Over half of all funding goes to the following largest crises: Yemen, Syria (and its neighbours), South Sudan, Iraq, and Somalia. This interactive graphic allows you to see where donors focus their energies – some spread even their modest budget across a wide range of locations -- others are more selective.
Pick a donor and see where the funding flows.
(IRIN built this 2017 dataset of donor-recipient pairings of more than $500,000 used here via the FTS API. It excludes donations for centralised, pooled, or multicountry purposes that couldn’t be mapped. However, to avoid missing a large tranche, funding for Syrian refugee operations is marked as directed to Syria.)
The United States pays about 30 percent of the total, but is the world’s largest economy paying an unfair amount? It depends how you look at it.
Rich countries have long been urged to spend 0.7 percent of their national income on development aid. However, they currently give about 0.32 percent. Emergency (or humanitarian) funding is only a portion of that, and there is no agreed target.
The donor countries who are the most generous with emergency aid spending are those who give the highest portion of their national income to humanitarian aid. The United States gives only 0.04 percent of its national income to humanitarian funding, placing it 16th in 2017.
IRIN calculates that the highest percentage was 0.12 percent, from Denmark. So the United States is not contributing beyond its means, at least compared to other major donors.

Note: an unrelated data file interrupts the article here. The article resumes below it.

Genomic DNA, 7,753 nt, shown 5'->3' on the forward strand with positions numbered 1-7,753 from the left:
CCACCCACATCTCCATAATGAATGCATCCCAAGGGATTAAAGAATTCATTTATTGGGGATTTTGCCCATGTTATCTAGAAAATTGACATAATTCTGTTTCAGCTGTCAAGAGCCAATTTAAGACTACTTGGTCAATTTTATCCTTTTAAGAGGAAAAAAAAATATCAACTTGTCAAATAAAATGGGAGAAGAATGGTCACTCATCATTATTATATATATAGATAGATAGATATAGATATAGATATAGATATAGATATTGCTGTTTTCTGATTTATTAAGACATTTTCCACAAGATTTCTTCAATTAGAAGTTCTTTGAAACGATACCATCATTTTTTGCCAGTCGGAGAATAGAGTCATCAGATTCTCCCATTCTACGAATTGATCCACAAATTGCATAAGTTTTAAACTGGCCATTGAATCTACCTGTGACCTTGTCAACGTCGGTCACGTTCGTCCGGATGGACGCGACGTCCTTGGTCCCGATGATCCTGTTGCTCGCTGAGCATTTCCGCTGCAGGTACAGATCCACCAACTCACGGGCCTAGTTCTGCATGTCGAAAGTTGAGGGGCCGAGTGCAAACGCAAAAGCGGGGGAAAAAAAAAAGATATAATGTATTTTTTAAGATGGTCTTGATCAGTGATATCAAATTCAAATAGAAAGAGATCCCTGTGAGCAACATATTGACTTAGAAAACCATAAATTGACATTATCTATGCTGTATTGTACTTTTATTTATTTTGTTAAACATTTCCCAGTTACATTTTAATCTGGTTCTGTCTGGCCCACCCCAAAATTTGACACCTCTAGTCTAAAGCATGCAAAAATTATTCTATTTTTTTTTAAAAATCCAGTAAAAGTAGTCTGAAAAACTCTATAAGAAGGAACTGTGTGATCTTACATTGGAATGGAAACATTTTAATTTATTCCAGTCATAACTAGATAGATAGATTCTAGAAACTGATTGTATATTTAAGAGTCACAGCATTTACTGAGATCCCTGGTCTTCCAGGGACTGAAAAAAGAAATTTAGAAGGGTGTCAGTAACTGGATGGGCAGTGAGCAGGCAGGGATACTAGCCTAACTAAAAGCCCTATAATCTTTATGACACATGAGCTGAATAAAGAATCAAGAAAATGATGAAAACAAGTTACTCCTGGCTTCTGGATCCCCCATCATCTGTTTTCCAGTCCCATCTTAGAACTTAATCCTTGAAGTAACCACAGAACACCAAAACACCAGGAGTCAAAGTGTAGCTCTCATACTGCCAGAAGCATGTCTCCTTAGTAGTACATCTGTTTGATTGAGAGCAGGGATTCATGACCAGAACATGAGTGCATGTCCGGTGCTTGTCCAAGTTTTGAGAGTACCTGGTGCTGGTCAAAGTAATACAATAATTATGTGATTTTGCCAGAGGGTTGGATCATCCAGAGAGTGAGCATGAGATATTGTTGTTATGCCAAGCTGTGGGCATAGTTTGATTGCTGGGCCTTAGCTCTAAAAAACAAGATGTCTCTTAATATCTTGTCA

However, it could be argued that other large economies are not pulling their weight. The world’s second-largest economy, China, contributes very little to the conventional humanitarian aid apparatus.
And if, for example, Japan, the world’s third-largest economy, were to spread its income over the course of a year, we calculate that only 52 minutes’ worth would go towards financing emergency relief.
Who spends it?
The UN agencies have long dominated the finances of humanitarian aid, and last year they commanded 59 percent of the funding. The World Food Programme is the undisputed giant: the Rome-based UN agency took in $5.7 billion, more than twice the amount of second-placed UNHCR, the UN's refugee agency (WFP’s figures are not all cash – its turnover is boosted by the value of food commodities received and distributed).